Sports-related concussion is recognized as a major and increasing public health issue. In response to growing concern about sports-related concussion and the potential long-term sequelae of repeated concussions, the sports medicine community has increasingly developed and updated concussion guidelines and consensus statements. The objectives of this review were to systematically review and synthesize the current best available concussion injury data in Taekwondo and to elucidate the recent sports-related concussion guidelines and discuss their implications for evidence-informed safety and injury prevention policy development in Taekwondo. The concussion incidence rate per 1,000 athlete-exposures varied considerably across the included studies (range: 0.0 to 50.2; median: 4.9). This is greater than in other contact and collision sports (e.g., American football and ice hockey), but smaller than in boxing. Young adolescent Taekwondo athletes are at a greater risk of sustaining concussion injury than both younger (children) and older (adult) athletes. There was insufficient evidence to establish any other risk factors for concussion injury in Taekwondo. Taekwondo governing bodies have an ethical obligation to develop and implement sport-specific safety policies that adhere to current concussion guidelines, and, moreover, to adequately educate on-site medical personnel, referees, coaches, athletes, and the athletes’ parents or guardians. It is vital that athletes do not return to play on the day of concussive injury. It is also imperative that concussion diagnosis and fitness to play (i.e., both removal from and return to play) is a medical decision based on sound clinical judgment exercised by independent health care professionals with experience and specific training in concussion evaluation and management.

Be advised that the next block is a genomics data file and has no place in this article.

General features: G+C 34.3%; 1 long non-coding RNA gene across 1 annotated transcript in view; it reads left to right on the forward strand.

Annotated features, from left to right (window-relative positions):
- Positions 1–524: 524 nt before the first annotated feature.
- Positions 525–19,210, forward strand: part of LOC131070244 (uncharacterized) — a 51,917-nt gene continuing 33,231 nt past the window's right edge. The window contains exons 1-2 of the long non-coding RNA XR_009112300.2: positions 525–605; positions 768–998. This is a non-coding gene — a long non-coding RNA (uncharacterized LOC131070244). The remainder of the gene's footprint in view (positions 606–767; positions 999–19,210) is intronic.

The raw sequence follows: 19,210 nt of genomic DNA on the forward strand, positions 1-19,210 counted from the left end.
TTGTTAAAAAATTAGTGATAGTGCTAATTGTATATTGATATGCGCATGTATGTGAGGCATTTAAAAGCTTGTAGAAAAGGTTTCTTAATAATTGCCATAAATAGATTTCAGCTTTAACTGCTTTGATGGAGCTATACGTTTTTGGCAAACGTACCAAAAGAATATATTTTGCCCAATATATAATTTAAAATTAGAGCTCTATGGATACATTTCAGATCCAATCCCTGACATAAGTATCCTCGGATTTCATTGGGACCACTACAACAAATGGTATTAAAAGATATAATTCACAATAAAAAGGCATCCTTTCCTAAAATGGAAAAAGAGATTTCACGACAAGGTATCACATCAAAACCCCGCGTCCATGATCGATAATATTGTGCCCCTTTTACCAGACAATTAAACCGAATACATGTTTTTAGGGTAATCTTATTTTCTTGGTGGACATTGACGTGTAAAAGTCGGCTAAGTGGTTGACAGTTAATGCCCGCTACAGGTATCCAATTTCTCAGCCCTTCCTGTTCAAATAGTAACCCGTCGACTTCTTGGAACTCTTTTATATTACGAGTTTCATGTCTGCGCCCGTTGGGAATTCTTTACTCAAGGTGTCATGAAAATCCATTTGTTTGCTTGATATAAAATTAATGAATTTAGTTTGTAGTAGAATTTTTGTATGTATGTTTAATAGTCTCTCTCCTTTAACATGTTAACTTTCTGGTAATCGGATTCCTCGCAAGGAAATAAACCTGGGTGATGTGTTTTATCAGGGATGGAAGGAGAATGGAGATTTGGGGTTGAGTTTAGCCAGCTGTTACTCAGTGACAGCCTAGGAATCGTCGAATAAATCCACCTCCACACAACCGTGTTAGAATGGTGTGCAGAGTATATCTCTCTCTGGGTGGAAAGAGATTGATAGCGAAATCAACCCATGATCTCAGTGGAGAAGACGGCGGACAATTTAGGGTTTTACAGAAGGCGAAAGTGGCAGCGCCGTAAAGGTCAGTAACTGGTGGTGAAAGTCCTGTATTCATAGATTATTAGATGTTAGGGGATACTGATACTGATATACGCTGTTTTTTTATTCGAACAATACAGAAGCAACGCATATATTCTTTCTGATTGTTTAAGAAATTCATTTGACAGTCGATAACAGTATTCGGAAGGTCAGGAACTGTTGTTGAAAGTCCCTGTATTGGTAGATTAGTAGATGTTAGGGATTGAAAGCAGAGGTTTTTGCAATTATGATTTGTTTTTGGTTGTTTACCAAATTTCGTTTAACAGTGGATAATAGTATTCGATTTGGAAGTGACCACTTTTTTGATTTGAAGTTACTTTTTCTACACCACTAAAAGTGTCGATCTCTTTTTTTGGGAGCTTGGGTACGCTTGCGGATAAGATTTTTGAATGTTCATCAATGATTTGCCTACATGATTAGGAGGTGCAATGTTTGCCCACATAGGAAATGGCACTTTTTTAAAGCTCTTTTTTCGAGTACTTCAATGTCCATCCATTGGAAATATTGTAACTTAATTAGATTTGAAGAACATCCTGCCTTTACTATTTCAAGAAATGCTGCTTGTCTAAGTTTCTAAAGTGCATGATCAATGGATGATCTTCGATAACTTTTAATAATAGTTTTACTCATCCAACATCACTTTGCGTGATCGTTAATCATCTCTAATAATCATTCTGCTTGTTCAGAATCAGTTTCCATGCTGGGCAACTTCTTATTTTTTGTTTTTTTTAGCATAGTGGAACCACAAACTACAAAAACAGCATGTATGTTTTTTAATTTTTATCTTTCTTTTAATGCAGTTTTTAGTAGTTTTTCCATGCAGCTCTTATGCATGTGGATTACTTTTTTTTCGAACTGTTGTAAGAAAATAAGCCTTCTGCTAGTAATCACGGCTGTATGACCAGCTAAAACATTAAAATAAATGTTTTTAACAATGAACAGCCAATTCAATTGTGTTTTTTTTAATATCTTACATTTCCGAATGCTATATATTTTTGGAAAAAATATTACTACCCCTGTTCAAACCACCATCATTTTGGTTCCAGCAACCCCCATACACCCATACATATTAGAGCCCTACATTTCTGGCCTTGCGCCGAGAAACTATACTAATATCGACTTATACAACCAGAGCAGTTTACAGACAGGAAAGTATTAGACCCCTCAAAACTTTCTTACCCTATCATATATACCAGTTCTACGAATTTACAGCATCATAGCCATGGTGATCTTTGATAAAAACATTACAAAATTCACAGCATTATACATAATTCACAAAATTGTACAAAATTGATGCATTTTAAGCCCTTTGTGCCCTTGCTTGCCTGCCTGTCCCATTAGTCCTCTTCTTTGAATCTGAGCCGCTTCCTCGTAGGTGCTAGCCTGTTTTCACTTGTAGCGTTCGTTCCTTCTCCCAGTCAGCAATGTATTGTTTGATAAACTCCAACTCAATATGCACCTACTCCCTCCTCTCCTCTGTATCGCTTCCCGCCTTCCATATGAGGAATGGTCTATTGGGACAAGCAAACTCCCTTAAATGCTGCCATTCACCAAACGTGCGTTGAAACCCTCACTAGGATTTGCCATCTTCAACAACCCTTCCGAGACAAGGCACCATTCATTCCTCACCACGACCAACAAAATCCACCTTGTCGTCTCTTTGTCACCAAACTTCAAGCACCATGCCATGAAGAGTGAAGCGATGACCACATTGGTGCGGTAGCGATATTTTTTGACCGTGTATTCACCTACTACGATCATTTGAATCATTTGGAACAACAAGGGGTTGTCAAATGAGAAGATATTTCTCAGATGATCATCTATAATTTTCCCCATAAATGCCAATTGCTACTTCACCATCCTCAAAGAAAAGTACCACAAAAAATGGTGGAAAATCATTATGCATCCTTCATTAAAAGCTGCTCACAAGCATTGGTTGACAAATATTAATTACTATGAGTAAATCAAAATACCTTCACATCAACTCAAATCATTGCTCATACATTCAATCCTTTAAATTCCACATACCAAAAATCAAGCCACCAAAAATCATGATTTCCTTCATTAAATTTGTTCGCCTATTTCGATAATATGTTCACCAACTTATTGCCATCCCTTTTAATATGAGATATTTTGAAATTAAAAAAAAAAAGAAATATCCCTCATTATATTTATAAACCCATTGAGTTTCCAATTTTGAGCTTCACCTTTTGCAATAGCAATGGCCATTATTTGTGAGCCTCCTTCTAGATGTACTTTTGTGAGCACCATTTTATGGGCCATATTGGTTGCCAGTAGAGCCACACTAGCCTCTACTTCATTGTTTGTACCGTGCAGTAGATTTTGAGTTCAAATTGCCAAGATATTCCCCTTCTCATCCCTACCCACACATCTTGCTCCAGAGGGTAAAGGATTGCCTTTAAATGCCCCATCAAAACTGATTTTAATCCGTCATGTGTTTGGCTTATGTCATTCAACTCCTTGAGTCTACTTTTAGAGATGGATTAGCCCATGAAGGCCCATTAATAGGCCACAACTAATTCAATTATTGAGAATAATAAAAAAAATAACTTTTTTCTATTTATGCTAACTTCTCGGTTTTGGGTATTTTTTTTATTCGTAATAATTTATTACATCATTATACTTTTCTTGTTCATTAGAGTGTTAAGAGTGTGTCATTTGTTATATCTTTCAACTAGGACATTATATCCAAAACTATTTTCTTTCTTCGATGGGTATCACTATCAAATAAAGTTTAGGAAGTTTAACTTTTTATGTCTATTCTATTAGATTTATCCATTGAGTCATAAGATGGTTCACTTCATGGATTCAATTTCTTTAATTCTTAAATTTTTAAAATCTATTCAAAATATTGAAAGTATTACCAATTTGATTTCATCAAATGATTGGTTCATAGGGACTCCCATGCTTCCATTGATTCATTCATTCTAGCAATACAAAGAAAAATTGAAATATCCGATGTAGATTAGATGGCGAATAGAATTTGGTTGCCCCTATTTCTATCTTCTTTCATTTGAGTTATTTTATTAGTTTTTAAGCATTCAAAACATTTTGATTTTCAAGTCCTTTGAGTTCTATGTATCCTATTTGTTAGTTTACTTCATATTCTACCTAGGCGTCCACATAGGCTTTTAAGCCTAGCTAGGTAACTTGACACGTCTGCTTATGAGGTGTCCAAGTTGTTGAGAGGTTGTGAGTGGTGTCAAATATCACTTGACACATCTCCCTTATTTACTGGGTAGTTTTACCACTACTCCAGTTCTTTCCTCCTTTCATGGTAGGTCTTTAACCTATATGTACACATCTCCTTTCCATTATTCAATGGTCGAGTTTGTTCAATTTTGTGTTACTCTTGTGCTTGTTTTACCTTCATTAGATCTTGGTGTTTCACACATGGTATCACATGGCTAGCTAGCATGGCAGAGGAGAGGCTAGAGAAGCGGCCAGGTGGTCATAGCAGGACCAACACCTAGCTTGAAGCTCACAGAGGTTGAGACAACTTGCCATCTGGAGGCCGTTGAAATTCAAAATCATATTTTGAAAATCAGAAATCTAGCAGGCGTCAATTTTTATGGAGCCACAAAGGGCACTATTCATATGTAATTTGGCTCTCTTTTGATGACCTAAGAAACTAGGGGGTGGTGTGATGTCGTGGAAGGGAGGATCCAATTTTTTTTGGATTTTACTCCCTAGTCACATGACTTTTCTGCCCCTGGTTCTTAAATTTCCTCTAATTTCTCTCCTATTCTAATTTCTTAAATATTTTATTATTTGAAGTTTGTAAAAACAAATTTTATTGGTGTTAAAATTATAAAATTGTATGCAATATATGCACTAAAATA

|Number of pages||11|
|Journal||Journal of the International Association for Taekwondo Research|
|Publication status||Published - 2014|
- mild traumatic brain injury
- risk factors
- concussion guidelines
- injury prevention